So let’s get to it and welcome optometrist Dr Mario DiCosmo to EAT THIS with Lianne.
So, what can you do to tweak what you’re eating to focus on eye health? There’s lots. Including Adult Boost, Alka C, Omega Boost and Skin Boost from the take this by Lianne line is foundational to support eye health.
Nutrients that are going to help your eye health include, antioxidants, A, C Beta carotene and Omega 3’s. You can find these in foods like, eggs, salmon, sweet potatoes, walnuts, pistachios, hemp seeds oranges, spinach. Find the recipe for my Self-care Bowl below that includes a lot of nutrients that can help your eye health.
Zeaxanthin, lutein (found mostly in yellow and green fruits and vegetables) also – green leafy vegetables (e.g., kale, spinach, broccoli, peas and lettuce) and egg yolks, kiwi fruit, grapes, spinach, orange, kiwi, zucchini (or vegetable marrow), and different kinds of squash. Eating lutein-rich foods with a healthy fat like olive oil can improve its absorption in your body. Cooking kale reduces kale’s lutein by nearly half while cooking spinach enhances its lutein content. Don’t let that put you off, still eat it and I’d suggest wilting it and serving it with eggs.
A meal plan for increasing your lutein and zeaxanthin intake can look like:
Breakfast: have oatmeal (rolled oats, milk, water) topped with 30g of pistachio nuts and ½ tsp of honey, and one medium-sized orange or kiwi.
Lunch: curried egg salad consisting of a boiled egg mixed with mayonnaise and curry powder, piled on top of arugula, watercress, romaine lettuce and spinach.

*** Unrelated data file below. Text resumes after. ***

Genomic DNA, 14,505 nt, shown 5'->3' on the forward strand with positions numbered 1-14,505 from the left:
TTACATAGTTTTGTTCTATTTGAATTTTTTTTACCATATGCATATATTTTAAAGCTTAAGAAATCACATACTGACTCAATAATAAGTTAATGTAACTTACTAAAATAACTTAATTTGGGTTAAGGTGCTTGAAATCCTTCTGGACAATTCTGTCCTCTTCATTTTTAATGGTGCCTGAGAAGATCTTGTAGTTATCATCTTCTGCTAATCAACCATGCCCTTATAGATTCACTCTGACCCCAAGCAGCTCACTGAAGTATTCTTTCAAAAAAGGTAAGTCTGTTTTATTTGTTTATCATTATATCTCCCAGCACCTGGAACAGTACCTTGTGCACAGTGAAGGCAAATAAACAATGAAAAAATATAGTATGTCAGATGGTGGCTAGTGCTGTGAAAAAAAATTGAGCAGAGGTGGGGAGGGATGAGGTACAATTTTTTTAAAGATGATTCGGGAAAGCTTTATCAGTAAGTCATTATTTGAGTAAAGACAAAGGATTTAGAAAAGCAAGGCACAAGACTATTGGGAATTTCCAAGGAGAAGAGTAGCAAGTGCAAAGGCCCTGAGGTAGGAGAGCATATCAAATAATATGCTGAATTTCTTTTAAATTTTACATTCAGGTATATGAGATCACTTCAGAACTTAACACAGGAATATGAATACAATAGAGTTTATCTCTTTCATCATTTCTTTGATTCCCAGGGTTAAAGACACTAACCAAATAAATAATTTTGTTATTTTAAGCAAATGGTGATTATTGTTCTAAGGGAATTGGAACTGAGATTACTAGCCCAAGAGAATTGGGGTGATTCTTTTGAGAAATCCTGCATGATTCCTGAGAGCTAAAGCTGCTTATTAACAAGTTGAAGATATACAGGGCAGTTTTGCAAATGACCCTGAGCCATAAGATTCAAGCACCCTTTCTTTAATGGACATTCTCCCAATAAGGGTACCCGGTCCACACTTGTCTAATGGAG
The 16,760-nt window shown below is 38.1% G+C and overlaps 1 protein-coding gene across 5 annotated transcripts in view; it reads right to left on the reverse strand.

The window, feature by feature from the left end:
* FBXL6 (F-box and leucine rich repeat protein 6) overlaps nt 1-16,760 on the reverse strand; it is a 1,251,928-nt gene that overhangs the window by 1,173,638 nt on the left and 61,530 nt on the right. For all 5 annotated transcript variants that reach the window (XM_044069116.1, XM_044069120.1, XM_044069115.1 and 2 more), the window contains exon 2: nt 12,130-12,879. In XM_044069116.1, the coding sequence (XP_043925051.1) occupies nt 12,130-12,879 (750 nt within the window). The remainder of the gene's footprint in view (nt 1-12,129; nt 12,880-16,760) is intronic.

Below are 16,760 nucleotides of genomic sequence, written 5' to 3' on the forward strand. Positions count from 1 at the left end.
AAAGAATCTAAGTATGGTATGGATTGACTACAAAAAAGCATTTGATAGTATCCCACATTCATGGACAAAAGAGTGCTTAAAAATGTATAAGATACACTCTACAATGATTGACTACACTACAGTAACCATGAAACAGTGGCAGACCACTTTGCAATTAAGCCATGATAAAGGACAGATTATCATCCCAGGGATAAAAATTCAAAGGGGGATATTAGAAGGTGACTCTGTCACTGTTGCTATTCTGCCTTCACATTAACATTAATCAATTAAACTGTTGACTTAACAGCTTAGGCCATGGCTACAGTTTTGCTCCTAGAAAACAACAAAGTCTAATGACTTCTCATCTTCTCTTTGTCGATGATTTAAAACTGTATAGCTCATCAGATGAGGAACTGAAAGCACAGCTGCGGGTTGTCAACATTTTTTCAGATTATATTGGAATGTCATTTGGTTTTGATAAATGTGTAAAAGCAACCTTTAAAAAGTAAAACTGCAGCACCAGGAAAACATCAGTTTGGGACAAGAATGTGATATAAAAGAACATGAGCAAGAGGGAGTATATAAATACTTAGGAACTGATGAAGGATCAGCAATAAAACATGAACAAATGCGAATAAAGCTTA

Dinner: Oven-baked salmon fillet, corn on the cob, and steamed vegetables including asparagus and broccoli.
Snacks: Throughout the day as a snack, you can enjoy a cup of blueberries or blackberries with two pieces of dark chocolate.
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2 kale leaves, washed (use whatever greens you prefer)
Juice of ½ lemon, fresh if possible
1-2 tbsp olive oil
1 small or ½ large avocado
1 tbsp hemp seeds, sunflower or pumpkin seeds
Truffle oil (optional)
Hot sauce (optional)
Salt and pepper
- Put the kettle on with enough water to boil your egg, or fill a small saucepan with water and bring to the boil. Add egg to boiling water and set timer for 6 minutes (for an oozy egg, more if you prefer your egg harder).
- While the egg is boiling, derib the kale, and tear into small pieces. Pile the leaves into a bowl. Squeeze ½ lemon onto the greens and drizzle the oil over covering them all evenly. Toss and even massage the leaves so they soften (only do this with kale). Sprinkle on seeds, salt and pepper, and truffle oil. Once the egg timer goes off, drain the water and run the egg under cold water so you can crack and peel it. Split the egg and place on top of the greens and add hot sauce if desired.
- Serve immediately.